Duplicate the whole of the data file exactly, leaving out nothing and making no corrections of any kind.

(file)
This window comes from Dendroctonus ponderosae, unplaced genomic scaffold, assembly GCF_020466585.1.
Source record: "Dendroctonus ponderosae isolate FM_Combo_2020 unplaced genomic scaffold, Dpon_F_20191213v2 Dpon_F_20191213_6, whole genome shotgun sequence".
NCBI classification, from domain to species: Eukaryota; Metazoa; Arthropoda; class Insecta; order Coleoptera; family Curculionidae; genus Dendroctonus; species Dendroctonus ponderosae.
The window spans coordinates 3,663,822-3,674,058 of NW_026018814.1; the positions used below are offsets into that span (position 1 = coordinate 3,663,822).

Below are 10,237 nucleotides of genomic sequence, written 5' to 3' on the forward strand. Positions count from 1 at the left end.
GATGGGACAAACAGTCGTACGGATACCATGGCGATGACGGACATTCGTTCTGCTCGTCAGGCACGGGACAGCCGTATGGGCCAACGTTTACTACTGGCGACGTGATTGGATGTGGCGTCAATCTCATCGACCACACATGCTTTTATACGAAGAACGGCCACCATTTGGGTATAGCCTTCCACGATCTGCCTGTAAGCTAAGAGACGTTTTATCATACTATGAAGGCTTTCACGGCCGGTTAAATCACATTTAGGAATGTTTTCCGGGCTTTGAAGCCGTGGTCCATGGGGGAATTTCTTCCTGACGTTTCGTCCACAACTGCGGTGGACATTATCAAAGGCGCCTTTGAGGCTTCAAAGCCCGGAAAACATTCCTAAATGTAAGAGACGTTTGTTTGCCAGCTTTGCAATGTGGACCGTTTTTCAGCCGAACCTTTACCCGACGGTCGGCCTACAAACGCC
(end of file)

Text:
This window comes from Dendroctonus ponderosae, unplaced genomic scaffold, assembly GCF_020466585.1.
Source record: "Dendroctonus ponderosae isolate FM_Combo_2020 unplaced genomic scaffold, Dpon_F_20191213v2 Dpon_F_20191213_6, whole genome shotgun sequence".
NCBI classification, from domain to species: Eukaryota; Metazoa; Arthropoda; class Insecta; order Coleoptera; family Curculionidae; genus Dendroctonus; species Dendroctonus ponderosae.
The window spans coordinates 3,663,822-3,674,058 of NW_026018814.1; the positions used below are offsets into that span (position 1 = coordinate 3,663,822).

Below are 10,237 nucleotides of genomic sequence, written 5' to 3' on the forward strand. Positions count from 1 at the left end.
GATGGGACAAACAGTCGTACGGATACCATGGCGATGACGGACATTCGTTCTGCTCGTCAGGCACGGGACAGCCGTATGGGCCAACGTTTACTACTGGCGACGTGATTGGATGTGGCGTCAATCTCATCGACCACACATGCTTTTATACGAAGAACGGCCACCATTTGGGTATAGCCTTCCACGATCTGCCTGTAAGCTAAGAGACGTTTTATCATACTATGAAGGCTTTCACGGCCGGTTAAATCACATTTAGGAATGTTTTCCGGGCTTTGAAGCCGTGGTCCATGGGGGAATTTCTTCCTGACGTTTCGTCCACAACTGCGGTGGACATTATCAAAGGCGCCTTTGAGGCTTCAAAGCCCGGAAAACATTCCTAAATGTAAGAGACGTTTGTTTGCCAGCTTTGCAATGTGGACCGTTTTTCAGCCGAACCTTTACCCGACGGTCGGCCTACAAACGCC